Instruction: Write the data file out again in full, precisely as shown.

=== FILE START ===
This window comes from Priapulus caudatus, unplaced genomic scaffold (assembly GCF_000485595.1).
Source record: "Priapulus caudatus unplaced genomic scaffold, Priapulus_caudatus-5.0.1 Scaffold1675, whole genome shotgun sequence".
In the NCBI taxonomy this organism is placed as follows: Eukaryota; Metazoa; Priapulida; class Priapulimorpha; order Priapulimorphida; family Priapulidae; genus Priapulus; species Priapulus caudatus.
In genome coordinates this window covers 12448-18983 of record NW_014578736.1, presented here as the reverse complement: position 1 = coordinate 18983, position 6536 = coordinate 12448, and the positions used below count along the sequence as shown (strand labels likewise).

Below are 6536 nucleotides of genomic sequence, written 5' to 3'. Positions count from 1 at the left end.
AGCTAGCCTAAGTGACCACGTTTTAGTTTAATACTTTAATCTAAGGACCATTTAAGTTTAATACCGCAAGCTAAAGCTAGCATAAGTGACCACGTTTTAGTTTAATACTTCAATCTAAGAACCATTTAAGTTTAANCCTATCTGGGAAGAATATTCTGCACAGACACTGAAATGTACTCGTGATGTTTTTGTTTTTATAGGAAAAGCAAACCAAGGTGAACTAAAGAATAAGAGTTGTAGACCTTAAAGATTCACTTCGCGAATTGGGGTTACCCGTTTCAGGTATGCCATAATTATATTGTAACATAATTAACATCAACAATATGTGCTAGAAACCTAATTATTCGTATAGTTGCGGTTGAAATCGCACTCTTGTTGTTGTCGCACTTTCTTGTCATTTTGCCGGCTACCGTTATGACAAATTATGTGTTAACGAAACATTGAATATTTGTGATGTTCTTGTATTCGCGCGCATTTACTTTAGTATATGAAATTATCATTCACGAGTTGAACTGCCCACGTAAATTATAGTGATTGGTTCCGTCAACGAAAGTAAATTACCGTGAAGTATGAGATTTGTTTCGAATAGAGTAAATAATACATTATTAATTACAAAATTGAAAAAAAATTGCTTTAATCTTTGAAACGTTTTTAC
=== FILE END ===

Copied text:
This window comes from Priapulus caudatus, unplaced genomic scaffold (assembly GCF_000485595.1).
Source record: "Priapulus caudatus unplaced genomic scaffold, Priapulus_caudatus-5.0.1 Scaffold1675, whole genome shotgun sequence".
In the NCBI taxonomy this organism is placed as follows: Eukaryota; Metazoa; Priapulida; class Priapulimorpha; order Priapulimorphida; family Priapulidae; genus Priapulus; species Priapulus caudatus.
In genome coordinates this window covers 12448-18983 of record NW_014578736.1, presented here as the reverse complement: position 1 = coordinate 18983, position 6536 = coordinate 12448, and the positions used below count along the sequence as shown (strand labels likewise).

Below are 6536 nucleotides of genomic sequence, written 5' to 3'. Positions count from 1 at the left end.
AGCTAGCCTAAGTGACCACGTTTTAGTTTAATACTTTAATCTAAGGACCATTTAAGTTTAATACCGCAAGCTAAAGCTAGCATAAGTGACCACGTTTTAGTTTAATACTTCAATCTAAGAACCATTTAAGTTTAANCCTATCTGGGAAGAATATTCTGCACAGACACTGAAATGTACTCGTGATGTTTTTGTTTTTATAGGAAAAGCAAACCAAGGTGAACTAAAGAATAAGAGTTGTAGACCTTAAAGATTCACTTCGCGAATTGGGGTTACCCGTTTCAGGTATGCCATAATTATATTGTAACATAATTAACATCAACAATATGTGCTAGAAACCTAATTATTCGTATAGTTGCGGTTGAAATCGCACTCTTGTTGTTGTCGCACTTTCTTGTCATTTTGCCGGCTACCGTTATGACAAATTATGTGTTAACGAAACATTGAATATTTGTGATGTTCTTGTATTCGCGCGCATTTACTTTAGTATATGAAATTATCATTCACGAGTTGAACTGCCCACGTAAATTATAGTGATTGGTTCCGTCAACGAAAGTAAATTACCGTGAAGTATGAGATTTGTTTCGAATAGAGTAAATAATACATTATTAATTACAAAATTGAAAAAAAATTGCTTTAATCTTTGAAACGTTTTTAC